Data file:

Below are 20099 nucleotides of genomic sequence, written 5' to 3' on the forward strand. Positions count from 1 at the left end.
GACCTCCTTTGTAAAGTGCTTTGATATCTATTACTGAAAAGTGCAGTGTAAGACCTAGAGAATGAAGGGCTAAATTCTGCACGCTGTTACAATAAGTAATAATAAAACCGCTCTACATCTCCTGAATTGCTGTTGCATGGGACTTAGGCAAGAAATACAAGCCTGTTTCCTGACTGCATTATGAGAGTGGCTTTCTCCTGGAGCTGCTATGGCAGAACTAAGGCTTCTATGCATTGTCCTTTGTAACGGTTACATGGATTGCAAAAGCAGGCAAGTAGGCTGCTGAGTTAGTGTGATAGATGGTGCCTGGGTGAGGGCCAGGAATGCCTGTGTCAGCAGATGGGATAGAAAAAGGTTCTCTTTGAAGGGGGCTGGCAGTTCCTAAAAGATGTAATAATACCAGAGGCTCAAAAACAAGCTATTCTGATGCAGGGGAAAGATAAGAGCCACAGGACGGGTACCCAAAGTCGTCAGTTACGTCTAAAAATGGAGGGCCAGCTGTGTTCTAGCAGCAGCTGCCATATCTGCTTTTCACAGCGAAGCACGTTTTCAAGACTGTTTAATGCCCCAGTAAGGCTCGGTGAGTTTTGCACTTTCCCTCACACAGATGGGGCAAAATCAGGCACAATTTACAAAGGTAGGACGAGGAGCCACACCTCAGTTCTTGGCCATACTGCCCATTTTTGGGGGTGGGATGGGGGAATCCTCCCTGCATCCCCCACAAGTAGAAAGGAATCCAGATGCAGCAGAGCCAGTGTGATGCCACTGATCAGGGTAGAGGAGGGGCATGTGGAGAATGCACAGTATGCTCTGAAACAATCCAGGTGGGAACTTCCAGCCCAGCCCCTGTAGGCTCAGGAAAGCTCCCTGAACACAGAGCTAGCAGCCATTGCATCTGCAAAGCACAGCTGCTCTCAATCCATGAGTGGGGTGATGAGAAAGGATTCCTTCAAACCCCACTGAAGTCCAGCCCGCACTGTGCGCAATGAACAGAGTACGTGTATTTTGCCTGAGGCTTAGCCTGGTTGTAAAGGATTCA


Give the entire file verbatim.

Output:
Below are 20099 nucleotides of genomic sequence, written 5' to 3' on the forward strand. Positions count from 1 at the left end.
GACCTCCTTTGTAAAGTGCTTTGATATCTATTACTGAAAAGTGCAGTGTAAGACCTAGAGAATGAAGGGCTAAATTCTGCACGCTGTTACAATAAGTAATAATAAAACCGCTCTACATCTCCTGAATTGCTGTTGCATGGGACTTAGGCAAGAAATACAAGCCTGTTTCCTGACTGCATTATGAGAGTGGCTTTCTCCTGGAGCTGCTATGGCAGAACTAAGGCTTCTATGCATTGTCCTTTGTAACGGTTACATGGATTGCAAAAGCAGGCAAGTAGGCTGCTGAGTTAGTGTGATAGATGGTGCCTGGGTGAGGGCCAGGAATGCCTGTGTCAGCAGATGGGATAGAAAAAGGTTCTCTTTGAAGGGGGCTGGCAGTTCCTAAAAGATGTAATAATACCAGAGGCTCAAAAACAAGCTATTCTGATGCAGGGGAAAGATAAGAGCCACAGGACGGGTACCCAAAGTCGTCAGTTACGTCTAAAAATGGAGGGCCAGCTGTGTTCTAGCAGCAGCTGCCATATCTGCTTTTCACAGCGAAGCACGTTTTCAAGACTGTTTAATGCCCCAGTAAGGCTCGGTGAGTTTTGCACTTTCCCTCACACAGATGGGGCAAAATCAGGCACAATTTACAAAGGTAGGACGAGGAGCCACACCTCAGTTCTTGGCCATACTGCCCATTTTTGGGGGTGGGATGGGGGAATCCTCCCTGCATCCCCCACAAGTAGAAAGGAATCCAGATGCAGCAGAGCCAGTGTGATGCCACTGATCAGGGTAGAGGAGGGGCATGTGGAGAATGCACAGTATGCTCTGAAACAATCCAGGTGGGAACTTCCAGCCCAGCCCCTGTAGGCTCAGGAAAGCTCCCTGAACACAGAGCTAGCAGCCATTGCATCTGCAAAGCACAGCTGCTCTCAATCCATGAGTGGGGTGATGAGAAAGGATTCCTTCAAACCCCACTGAAGTCCAGCCCGCACTGTGCGCAATGAACAGAGTACGTGTATTTTGCCTGAGGCTTAGCCTGGTTGTAAAGGATTCA